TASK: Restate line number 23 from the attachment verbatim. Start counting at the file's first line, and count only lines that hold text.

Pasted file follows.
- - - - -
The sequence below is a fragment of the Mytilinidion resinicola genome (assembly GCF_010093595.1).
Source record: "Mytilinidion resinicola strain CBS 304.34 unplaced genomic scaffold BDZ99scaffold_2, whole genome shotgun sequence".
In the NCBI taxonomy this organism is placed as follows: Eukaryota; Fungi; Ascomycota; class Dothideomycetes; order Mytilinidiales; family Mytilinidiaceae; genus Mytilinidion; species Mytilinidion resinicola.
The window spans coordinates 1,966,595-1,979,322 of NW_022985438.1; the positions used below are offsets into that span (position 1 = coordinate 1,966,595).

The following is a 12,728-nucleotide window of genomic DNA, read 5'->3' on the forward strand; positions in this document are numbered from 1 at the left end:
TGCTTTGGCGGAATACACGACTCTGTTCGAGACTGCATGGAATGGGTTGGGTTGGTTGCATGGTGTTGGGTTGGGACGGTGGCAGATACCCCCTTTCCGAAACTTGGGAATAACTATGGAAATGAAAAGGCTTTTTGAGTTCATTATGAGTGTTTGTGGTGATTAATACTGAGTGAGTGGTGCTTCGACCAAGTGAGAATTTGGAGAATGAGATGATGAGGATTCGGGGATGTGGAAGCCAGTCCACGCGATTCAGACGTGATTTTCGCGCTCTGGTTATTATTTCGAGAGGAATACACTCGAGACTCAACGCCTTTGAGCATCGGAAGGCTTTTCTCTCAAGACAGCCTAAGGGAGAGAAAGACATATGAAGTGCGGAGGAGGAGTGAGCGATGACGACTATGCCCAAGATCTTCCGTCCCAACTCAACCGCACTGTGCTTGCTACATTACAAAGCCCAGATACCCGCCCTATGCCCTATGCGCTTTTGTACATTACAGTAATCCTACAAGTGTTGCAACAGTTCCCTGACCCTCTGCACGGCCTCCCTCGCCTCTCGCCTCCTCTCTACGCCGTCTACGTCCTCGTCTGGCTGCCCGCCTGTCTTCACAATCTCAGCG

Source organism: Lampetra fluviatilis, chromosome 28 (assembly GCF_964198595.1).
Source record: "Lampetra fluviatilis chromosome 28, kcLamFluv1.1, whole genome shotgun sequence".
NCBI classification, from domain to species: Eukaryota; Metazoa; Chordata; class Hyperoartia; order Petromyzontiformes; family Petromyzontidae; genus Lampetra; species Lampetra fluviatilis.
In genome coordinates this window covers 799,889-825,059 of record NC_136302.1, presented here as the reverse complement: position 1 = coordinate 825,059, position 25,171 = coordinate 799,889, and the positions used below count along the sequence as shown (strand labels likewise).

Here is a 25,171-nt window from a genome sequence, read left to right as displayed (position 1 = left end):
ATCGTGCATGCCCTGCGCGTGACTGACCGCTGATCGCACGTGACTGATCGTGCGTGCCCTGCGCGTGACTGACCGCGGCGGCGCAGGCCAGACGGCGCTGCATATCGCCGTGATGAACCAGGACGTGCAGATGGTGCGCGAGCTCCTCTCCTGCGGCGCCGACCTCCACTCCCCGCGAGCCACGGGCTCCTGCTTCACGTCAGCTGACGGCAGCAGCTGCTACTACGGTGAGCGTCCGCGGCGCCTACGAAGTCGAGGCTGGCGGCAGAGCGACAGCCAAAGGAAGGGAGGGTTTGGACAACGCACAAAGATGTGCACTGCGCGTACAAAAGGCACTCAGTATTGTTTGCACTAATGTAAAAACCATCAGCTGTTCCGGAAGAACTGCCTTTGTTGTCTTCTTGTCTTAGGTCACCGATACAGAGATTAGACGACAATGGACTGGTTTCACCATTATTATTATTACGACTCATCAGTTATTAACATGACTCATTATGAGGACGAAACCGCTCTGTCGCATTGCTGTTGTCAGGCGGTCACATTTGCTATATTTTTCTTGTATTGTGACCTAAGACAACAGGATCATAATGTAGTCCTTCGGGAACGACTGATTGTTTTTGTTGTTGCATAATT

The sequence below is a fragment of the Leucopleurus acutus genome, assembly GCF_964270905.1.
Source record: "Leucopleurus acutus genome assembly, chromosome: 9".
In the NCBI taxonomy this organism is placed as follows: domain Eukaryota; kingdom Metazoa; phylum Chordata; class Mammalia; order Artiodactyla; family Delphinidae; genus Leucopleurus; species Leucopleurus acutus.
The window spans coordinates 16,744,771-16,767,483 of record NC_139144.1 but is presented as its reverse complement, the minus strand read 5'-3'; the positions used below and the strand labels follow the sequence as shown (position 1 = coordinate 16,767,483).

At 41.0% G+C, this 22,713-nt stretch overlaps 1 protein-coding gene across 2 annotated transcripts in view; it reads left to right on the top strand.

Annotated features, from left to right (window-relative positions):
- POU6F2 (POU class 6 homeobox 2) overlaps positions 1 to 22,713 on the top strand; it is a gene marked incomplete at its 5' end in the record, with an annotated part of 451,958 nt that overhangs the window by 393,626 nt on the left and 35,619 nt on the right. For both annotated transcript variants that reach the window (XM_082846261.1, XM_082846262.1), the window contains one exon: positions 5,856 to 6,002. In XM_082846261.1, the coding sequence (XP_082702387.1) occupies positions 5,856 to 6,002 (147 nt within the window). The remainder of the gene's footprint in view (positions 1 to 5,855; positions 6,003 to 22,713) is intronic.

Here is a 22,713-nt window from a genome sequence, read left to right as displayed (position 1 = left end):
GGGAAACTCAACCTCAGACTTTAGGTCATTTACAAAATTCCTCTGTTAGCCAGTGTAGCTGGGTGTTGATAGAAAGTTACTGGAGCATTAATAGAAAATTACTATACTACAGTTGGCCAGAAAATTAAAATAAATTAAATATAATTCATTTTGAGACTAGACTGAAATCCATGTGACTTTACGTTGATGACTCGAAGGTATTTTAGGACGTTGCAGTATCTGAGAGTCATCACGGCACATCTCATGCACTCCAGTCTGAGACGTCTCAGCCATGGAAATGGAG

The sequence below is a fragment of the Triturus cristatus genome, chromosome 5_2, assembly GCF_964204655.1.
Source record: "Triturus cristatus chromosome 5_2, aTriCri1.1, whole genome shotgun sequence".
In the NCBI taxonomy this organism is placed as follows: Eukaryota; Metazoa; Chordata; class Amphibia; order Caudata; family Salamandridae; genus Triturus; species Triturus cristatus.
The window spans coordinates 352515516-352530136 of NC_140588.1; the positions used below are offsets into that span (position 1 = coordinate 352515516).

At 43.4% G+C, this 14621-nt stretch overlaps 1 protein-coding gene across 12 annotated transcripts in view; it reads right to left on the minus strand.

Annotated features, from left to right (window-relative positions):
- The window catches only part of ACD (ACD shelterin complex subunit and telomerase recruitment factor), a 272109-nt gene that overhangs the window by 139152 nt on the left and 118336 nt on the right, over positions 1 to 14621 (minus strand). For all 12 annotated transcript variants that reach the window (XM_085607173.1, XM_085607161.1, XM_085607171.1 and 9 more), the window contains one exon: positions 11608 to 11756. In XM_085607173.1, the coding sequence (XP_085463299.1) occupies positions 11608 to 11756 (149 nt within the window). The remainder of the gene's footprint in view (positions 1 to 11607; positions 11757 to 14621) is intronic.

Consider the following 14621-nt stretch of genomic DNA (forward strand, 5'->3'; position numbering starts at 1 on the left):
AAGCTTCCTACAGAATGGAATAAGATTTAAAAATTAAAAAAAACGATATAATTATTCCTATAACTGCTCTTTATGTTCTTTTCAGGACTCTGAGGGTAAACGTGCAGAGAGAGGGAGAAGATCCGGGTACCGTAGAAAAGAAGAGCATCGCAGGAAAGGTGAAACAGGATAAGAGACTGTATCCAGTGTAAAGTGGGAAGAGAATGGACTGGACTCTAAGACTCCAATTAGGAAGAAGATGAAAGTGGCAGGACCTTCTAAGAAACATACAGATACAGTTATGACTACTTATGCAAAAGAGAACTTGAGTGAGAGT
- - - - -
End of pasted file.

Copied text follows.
Source record: "Triturus cristatus chromosome 5_2, aTriCri1.1, whole genome shotgun sequence".